SPRINGFIELD, Ill. – Local politicians would be prevented from banning books in public libraries under a new bill passed by state Rep. Anne Stava-Murray, D-Downers Grove, which empowers librarians and prevents book banning.
“Banning books is the sort of behavior that was once—for good reason—associated with the worst, most repressive and repugnant authoritarian regimes of the mid-20th century and before. The fact that this is even up for discussion in America in the 21st century is disgusting,” Stava-Murray said. “State funds should not be used to support programs or activities that are set up in a way that excludes certain groups or restricts their stories from being seen and heard. Those who wish to restrict people’s access to diverse ideas and points of view should do it themselves, instead of trying to use local government as a cudgel.”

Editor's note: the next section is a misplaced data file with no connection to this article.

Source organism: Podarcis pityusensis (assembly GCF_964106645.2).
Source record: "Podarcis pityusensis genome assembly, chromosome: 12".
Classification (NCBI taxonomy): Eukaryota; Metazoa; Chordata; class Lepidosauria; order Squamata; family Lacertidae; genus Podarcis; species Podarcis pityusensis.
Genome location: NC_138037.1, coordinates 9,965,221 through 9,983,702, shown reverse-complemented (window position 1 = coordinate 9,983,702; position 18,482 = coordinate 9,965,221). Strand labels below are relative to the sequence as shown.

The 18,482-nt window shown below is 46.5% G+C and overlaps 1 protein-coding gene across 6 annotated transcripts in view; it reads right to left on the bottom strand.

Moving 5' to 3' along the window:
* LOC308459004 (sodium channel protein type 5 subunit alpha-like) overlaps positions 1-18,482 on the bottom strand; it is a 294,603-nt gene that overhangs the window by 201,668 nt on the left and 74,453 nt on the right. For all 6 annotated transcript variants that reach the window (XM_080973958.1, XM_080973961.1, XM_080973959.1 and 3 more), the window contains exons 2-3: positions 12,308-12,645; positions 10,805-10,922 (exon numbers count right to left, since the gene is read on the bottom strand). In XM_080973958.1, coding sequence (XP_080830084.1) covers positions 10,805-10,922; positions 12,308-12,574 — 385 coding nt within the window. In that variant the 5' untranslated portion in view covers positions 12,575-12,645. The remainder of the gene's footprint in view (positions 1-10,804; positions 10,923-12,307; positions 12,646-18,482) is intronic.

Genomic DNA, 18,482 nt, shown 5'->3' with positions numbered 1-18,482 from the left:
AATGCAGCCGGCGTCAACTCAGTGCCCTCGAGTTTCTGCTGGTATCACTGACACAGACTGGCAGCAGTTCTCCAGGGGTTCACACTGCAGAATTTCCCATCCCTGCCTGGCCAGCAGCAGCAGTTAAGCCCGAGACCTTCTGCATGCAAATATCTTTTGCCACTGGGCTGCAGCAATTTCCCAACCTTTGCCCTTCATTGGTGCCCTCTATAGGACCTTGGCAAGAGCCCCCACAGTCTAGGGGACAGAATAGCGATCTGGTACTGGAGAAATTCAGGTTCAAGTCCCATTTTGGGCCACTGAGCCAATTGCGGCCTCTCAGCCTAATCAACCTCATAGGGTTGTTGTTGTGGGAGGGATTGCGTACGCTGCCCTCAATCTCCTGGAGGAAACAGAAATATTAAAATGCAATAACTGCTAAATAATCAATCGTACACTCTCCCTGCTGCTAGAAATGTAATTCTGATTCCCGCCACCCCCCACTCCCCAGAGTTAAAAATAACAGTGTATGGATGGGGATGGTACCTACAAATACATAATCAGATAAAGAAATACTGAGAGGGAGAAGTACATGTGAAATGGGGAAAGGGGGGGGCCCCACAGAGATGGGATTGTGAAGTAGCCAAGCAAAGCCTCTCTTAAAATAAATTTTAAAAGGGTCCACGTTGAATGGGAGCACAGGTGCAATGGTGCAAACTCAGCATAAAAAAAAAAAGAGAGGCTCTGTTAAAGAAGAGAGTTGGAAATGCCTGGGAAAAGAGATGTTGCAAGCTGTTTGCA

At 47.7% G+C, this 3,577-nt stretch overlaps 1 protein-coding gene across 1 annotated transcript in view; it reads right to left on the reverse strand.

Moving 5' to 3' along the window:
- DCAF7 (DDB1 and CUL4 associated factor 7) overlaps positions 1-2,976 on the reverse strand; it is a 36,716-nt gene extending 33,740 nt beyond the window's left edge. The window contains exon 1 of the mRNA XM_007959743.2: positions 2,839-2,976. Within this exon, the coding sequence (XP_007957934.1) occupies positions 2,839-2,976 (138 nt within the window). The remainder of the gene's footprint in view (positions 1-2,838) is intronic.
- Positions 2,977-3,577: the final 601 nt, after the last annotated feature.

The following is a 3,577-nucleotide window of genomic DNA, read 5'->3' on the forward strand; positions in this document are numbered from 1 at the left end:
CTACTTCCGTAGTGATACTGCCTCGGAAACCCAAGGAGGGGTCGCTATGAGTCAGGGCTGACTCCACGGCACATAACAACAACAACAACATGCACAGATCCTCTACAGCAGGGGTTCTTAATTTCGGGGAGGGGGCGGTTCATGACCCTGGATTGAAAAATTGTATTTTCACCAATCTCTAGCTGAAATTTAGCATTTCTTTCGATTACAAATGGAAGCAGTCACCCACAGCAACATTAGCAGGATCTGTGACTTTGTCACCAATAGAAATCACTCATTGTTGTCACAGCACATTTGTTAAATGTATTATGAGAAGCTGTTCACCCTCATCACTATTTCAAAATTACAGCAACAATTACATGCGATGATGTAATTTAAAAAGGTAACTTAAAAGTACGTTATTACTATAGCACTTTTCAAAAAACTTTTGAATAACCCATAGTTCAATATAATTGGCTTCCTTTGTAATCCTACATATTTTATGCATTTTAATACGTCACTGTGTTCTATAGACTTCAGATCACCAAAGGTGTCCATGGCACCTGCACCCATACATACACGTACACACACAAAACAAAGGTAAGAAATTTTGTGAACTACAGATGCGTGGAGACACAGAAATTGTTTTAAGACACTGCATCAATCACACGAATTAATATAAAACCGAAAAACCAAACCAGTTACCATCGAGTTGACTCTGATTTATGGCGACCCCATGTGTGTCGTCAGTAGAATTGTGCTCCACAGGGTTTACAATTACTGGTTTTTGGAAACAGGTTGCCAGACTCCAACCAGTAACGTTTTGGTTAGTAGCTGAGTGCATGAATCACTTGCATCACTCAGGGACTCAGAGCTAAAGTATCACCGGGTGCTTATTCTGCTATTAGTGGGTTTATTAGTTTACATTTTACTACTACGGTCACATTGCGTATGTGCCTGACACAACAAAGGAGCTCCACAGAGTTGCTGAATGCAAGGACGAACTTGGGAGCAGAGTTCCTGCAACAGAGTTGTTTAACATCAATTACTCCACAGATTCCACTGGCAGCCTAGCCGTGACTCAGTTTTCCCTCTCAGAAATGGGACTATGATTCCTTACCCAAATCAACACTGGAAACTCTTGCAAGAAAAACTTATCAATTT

Stava-Murray’s House Bill 2789 would require libraries to agree to reject external attempts to ban certain books in order to be eligible for state grants. It was initially an initiative of the office of the Illinois Secretary of State who, among other duties, serves as the state’s principal Librarian. Stava-Murray led the bill through the House in part because of events in her district last year, when local school boards were subject to pressure and protests by groups demanding certain books be banned from school libraries. Some board members faced harassment. Stava-Murray highlighted the example of kids who successfully agitated against a ban of the book, ‘Gender Queer’, but said that kids shouldn’t have to be the heroes when adults try to impose partisan censorship.
“Like Governor Pritzker, I believe in an Illinois where children are not lied to—in which they ‘learn our true history, warts and all’,” Stava-Murray said. “Calling this part of an ‘agenda’ is ridiculous. Rather, it is those who seek to rewrite, censor, ban and selectively edit history and the stories of others in order to advance an incomplete and misleading partisan narrative who are pursuing an agenda—and I don’t think we should let them get away with it.”
Stava-Murray’s office is reachable at 630-605-0595 or firstname.lastname@example.org.